• I Had to Learn Danish to Access a Lot of Learning Materials in Greenlandic. Similarly, a Lot of Tahitian Learning Materials Are in French.

 

Interestingly enough I could say the same thing about Breton…sort of…given that a lot of scholars of Celtic languages may actually be from the British Isles, I found a significant amount of material accessible for English-speakers as far as the Breton-learning market was concerned. It goes without saying that knowing French would be very advantageous indeed in that department (and I learned Breton before I deemed my French was any good, precisely so I could write about the experience).

 

But for Tahitian, I’m finding that, aside from some phrasebooks and the like, material for learning Tahitian in-depth seems lacking unless I go over to the French side of the Internet. And this leads into my second point…

 

  • A Lot of the French Polynesian is, well in…you guessed it!

 

I don’t know a lot of the details as to various quotas required for French-language usage on TV and radio even in the overseas dependencies, but French language usage dominates on the Internet in Tahiti. As to whether it does in real-life is another thing (and perhaps those of you who have been to Tahiti, as I may indeed one day, could share your experiences!)

Like with Breton, I have had trouble in finding a consistent stream of material for Tahitian immersion. Maybe I need to look a bit further.

That said, I’m finally grateful that I have an “excuse” to improve my French (and yes, learning about Vanuatu / Bislama did help to minor degrees, but there are those that believe that the government is hanging on to its Francophone status so as to keep getting French aid money. I’ll back out of this debate…)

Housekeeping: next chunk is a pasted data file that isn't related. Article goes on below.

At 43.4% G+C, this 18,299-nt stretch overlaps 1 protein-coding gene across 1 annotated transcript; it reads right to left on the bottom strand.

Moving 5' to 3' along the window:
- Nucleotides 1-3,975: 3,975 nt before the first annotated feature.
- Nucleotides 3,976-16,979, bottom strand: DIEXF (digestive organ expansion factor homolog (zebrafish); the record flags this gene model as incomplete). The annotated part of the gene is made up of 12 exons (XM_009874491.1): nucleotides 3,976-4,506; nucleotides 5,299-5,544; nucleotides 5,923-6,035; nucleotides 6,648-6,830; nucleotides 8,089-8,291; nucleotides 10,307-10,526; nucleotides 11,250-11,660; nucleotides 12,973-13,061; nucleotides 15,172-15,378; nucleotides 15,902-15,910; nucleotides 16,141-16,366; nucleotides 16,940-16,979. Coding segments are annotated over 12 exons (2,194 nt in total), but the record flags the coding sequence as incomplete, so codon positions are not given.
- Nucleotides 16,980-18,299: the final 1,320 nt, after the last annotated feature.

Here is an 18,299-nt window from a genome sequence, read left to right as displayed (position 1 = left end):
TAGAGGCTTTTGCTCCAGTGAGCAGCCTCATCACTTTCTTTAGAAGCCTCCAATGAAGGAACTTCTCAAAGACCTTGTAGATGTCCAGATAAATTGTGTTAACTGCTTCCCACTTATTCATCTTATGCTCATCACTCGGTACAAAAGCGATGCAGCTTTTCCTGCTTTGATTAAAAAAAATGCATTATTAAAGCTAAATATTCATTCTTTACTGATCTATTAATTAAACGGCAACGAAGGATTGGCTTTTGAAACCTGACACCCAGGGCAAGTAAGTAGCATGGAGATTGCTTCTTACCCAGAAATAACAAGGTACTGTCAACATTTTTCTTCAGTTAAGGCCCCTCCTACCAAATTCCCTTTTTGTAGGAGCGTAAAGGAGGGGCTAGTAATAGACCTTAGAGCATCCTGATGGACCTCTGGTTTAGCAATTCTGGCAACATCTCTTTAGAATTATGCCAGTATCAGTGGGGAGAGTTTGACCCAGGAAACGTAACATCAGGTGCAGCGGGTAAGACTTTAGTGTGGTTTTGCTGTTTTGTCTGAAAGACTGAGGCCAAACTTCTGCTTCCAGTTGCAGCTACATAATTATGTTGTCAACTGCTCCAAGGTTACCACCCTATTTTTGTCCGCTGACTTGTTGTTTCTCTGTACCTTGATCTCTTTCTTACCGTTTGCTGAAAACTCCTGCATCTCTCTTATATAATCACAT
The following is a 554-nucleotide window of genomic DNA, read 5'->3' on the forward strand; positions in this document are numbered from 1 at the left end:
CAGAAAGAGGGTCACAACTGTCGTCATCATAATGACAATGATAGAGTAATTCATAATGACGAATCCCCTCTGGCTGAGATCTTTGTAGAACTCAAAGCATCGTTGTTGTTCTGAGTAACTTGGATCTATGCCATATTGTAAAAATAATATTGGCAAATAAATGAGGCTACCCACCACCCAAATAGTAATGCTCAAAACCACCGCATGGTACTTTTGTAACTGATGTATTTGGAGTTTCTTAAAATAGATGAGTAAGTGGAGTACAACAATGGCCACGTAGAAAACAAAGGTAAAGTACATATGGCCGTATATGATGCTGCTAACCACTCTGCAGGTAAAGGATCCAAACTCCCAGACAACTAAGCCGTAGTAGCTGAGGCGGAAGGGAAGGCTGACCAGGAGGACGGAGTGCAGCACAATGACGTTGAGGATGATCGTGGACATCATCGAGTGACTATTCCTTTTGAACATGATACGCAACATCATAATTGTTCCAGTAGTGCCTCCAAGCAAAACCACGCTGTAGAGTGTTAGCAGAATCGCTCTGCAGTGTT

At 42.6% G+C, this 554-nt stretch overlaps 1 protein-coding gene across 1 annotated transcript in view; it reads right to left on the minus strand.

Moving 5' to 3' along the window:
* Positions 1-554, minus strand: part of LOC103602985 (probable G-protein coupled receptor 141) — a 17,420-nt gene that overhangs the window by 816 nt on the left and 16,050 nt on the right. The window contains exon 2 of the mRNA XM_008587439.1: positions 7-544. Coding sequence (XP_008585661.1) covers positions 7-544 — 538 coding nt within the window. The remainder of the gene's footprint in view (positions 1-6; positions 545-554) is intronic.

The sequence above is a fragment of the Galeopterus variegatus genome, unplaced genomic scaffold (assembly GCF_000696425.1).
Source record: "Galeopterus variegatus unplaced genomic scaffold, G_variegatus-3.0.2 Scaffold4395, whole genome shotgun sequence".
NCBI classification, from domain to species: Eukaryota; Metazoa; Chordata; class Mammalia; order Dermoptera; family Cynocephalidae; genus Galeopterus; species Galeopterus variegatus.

Truth be told: I really like endangered and rare languages (SURPRISE!). I don’t have the same enthusiasm for popular languages unless they somehow serve as bridges to the rarer ones. Voila.

An interesting side note: sometimes I tell my Francophone friends that my primary interest in the Francophone world lies in the South Pacific (which was true before I began learning Tahitian, by the way). A lot of them tend to respond as something like, “Oh, yeah, Vanuatu! I remember him! Haven’t heard much about him these days. How is he?”  Announcing my intentions to learn Tahitian last week at Mundo Lingo got me a similar response.

I find it very heartwarming that the French people I have met actually have a significant soft spot for these endangered languages within their commonwealth and it shows. They tend to admire those who devote time to them. I have never encountered a “why would you do that? How on earth…” or the even worse “why bother keeping it alive?” from any of them.

 

  • The Pronunciation is Very Easy

Like in Finnish, there are longer vowels and the long vowels can actually change the meaning of a word when substituted for a short one. In Tahitian, the line above the letter indicates that it is longer. Pronounce it with more length.